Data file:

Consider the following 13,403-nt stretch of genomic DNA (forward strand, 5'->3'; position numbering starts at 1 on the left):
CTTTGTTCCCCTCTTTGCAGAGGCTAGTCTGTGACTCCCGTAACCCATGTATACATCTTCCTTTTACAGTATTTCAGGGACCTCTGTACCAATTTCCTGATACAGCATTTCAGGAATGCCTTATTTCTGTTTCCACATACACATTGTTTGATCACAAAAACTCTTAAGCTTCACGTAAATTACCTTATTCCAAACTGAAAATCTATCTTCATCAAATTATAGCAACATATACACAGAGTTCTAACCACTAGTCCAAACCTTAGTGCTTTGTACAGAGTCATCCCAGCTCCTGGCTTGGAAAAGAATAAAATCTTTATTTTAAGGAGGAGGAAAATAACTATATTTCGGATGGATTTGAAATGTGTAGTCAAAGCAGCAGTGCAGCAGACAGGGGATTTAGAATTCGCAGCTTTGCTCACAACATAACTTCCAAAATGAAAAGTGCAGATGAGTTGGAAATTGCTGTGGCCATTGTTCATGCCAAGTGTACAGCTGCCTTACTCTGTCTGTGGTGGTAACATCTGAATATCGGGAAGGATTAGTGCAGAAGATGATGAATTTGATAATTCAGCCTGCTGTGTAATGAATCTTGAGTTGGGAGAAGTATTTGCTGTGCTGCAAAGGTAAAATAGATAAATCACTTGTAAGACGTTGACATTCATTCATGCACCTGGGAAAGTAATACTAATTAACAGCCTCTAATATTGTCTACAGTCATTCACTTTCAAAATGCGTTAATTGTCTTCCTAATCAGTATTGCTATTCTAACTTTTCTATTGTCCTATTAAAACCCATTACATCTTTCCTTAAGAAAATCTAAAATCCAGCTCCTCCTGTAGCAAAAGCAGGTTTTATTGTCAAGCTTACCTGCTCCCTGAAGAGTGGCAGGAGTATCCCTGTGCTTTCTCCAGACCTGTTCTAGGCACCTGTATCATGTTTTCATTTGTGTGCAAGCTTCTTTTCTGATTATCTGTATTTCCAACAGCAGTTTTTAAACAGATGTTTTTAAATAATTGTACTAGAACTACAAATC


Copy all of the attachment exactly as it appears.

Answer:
Consider the following 13,403-nt stretch of genomic DNA (forward strand, 5'->3'; position numbering starts at 1 on the left):
CTTTGTTCCCCTCTTTGCAGAGGCTAGTCTGTGACTCCCGTAACCCATGTATACATCTTCCTTTTACAGTATTTCAGGGACCTCTGTACCAATTTCCTGATACAGCATTTCAGGAATGCCTTATTTCTGTTTCCACATACACATTGTTTGATCACAAAAACTCTTAAGCTTCACGTAAATTACCTTATTCCAAACTGAAAATCTATCTTCATCAAATTATAGCAACATATACACAGAGTTCTAACCACTAGTCCAAACCTTAGTGCTTTGTACAGAGTCATCCCAGCTCCTGGCTTGGAAAAGAATAAAATCTTTATTTTAAGGAGGAGGAAAATAACTATATTTCGGATGGATTTGAAATGTGTAGTCAAAGCAGCAGTGCAGCAGACAGGGGATTTAGAATTCGCAGCTTTGCTCACAACATAACTTCCAAAATGAAAAGTGCAGATGAGTTGGAAATTGCTGTGGCCATTGTTCATGCCAAGTGTACAGCTGCCTTACTCTGTCTGTGGTGGTAACATCTGAATATCGGGAAGGATTAGTGCAGAAGATGATGAATTTGATAATTCAGCCTGCTGTGTAATGAATCTTGAGTTGGGAGAAGTATTTGCTGTGCTGCAAAGGTAAAATAGATAAATCACTTGTAAGACGTTGACATTCATTCATGCACCTGGGAAAGTAATACTAATTAACAGCCTCTAATATTGTCTACAGTCATTCACTTTCAAAATGCGTTAATTGTCTTCCTAATCAGTATTGCTATTCTAACTTTTCTATTGTCCTATTAAAACCCATTACATCTTTCCTTAAGAAAATCTAAAATCCAGCTCCTCCTGTAGCAAAAGCAGGTTTTATTGTCAAGCTTACCTGCTCCCTGAAGAGTGGCAGGAGTATCCCTGTGCTTTCTCCAGACCTGTTCTAGGCACCTGTATCATGTTTTCATTTGTGTGCAAGCTTCTTTTCTGATTATCTGTATTTCCAACAGCAGTTTTTAAACAGATGTTTTTAAATAATTGTACTAGAACTACAAATC